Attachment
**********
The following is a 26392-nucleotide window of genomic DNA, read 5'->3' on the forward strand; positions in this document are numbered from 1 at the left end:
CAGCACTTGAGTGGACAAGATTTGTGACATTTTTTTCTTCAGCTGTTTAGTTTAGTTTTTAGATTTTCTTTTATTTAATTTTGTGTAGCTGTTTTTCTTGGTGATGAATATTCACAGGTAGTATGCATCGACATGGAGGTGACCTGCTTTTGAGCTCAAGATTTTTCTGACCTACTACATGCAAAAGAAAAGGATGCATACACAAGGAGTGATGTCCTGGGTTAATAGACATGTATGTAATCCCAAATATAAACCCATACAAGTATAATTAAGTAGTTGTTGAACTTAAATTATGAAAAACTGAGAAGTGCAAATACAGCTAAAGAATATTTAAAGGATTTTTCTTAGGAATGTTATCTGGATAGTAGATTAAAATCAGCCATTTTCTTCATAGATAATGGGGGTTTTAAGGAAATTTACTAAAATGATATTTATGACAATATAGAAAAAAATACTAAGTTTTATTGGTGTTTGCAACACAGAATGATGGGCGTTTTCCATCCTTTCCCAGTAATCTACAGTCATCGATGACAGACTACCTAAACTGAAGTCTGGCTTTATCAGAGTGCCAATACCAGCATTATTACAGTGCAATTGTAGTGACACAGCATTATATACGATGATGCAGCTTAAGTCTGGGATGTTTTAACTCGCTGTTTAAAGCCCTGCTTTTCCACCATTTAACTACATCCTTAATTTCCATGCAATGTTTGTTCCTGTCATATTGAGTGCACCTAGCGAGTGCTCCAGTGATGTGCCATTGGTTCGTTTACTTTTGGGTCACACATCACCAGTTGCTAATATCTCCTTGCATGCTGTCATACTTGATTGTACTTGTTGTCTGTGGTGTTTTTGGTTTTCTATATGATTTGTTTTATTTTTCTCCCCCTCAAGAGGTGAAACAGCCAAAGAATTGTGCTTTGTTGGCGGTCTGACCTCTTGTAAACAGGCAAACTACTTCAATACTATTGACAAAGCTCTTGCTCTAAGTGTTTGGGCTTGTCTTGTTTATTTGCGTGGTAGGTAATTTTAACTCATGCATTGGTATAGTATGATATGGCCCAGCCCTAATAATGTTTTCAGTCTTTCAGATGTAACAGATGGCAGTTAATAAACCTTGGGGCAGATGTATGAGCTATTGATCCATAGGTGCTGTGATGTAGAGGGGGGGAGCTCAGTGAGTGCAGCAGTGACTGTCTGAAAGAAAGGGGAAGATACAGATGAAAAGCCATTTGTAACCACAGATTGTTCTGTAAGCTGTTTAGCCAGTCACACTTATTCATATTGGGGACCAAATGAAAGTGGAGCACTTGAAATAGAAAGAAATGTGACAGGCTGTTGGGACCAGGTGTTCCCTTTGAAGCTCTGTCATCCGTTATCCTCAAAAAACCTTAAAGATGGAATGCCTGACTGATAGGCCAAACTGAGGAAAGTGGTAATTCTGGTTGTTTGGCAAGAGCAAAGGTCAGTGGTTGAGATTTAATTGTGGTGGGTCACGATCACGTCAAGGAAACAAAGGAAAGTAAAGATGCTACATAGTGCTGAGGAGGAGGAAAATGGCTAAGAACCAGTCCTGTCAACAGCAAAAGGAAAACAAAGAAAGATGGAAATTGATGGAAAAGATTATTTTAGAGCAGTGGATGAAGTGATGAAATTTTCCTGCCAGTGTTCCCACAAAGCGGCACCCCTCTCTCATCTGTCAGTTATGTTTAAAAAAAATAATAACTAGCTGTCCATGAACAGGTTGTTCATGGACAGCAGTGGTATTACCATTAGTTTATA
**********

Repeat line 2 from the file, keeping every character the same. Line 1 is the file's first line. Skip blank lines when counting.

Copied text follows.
CAGCACTTGAGTGGACAAGATTTGTGACATTTTTTTCTTCAGCTGTTTAGTTTAGTTTTTAGATTTTCTTTTATTTAATTTTGTGTAGCTGTTTTTCTTGGTGATGAATATTCACAGGTAGTATGCATCGACATGGAGGTGACCTGCTTTTGAGCTCAAGATTTTTCTGACCTACTACATGCAAAAGAAAAGGATGCATACACAAGGAGTGATGTCCTGGGTTAATAGACATGTATGTAATCCCAAATATAAACCCATACAAGTATAATTAAGTAGTTGTTGAACTTAAATTATGAAAAACTGAGAAGTGCAAATACAGCTAAAGAATATTTAAAGGATTTTTCTTAGGAATGTTATCTGGATAGTAGATTAAAATCAGCCATTTTCTTCATAGATAATGGGGGTTTTAAGGAAATTTACTAAAATGATATTTATGACAATATAGAAAAAAATACTAAGTTTTATTGGTGTTTGCAACACAGAATGATGGGCGTTTTCCATCCTTTCCCAGTAATCTACAGTCATCGATGACAGACTACCTAAACTGAAGTCTGGCTTTATCAGAGTGCCAATACCAGCATTATTACAGTGCAATTGTAGTGACACAGCATTATATACGATGATGCAGCTTAAGTCTGGGATGTTTTAACTCGCTGTTTAAAGCCCTGCTTTTCCACCATTTAACTACATCCTTAATTTCCATGCAATGTTTGTTCCTGTCATATTGAGTGCACCTAGCGAGTGCTCCAGTGATGTGCCATTGGTTCGTTTACTTTTGGGTCACACATCACCAGTTGCTAATATCTCCTTGCATGCTGTCATACTTGATTGTACTTGTTGTCTGTGGTGTTTTTGGTTTTCTATATGATTTGTTTTATTTTTCTCCCCCTCAAGAGGTGAAACAGCCAAAGAATTGTGCTTTGTTGGCGGTCTGACCTCTTGTAAACAGGCAAACTACTTCAATACTATTGACAAAGCTCTTGCTCTAAGTGTTTGGGCTTGTCTTGTTTATTTGCGTGGTAGGTAATTTTAACTCATGCATTGGTATAGTATGATATGGCCCAGCCCTAATAATGTTTTCAGTCTTTCAGATGTAACAGATGGCAGTTAATAAACCTTGGGGCAGATGTATGAGCTATTGATCCATAGGTGCTGTGATGTAGAGGGGGGGAGCTCAGTGAGTGCAGCAGTGACTGTCTGAAAGAAAGGGGAAGATACAGATGAAAAGCCATTTGTAACCACAGATTGTTCTGTAAGCTGTTTAGCCAGTCACACTTATTCATATTGGGGACCAAATGAAAGTGGAGCACTTGAAATAGAAAGAAATGTGACAGGCTGTTGGGACCAGGTGTTCCCTTTGAAGCTCTGTCATCCGTTATCCTCAAAAAACCTTAAAGATGGAATGCCTGACTGATAGGCCAAACTGAGGAAAGTGGTAATTCTGGTTGTTTGGCAAGAGCAAAGGTCAGTGGTTGAGATTTAATTGTGGTGGGTCACGATCACGTCAAGGAAACAAAGGAAAGTAAAGATGCTACATAGTGCTGAGGAGGAGGAAAATGGCTAAGAACCAGTCCTGTCAACAGCAAAAGGAAAACAAAGAAAGATGGAAATTGATGGAAAAGATTATTTTAGAGCAGTGGATGAAGTGATGAAATTTTCCTGCCAGTGTTCCCACAAAGCGGCACCCCTCTCTCATCTGTCAGTTATGTTTAAAAAAAATAATAACTAGCTGTCCATGAACAGGTTGTTCATGGACAGCAGTGGTATTACCATTAGTTTATA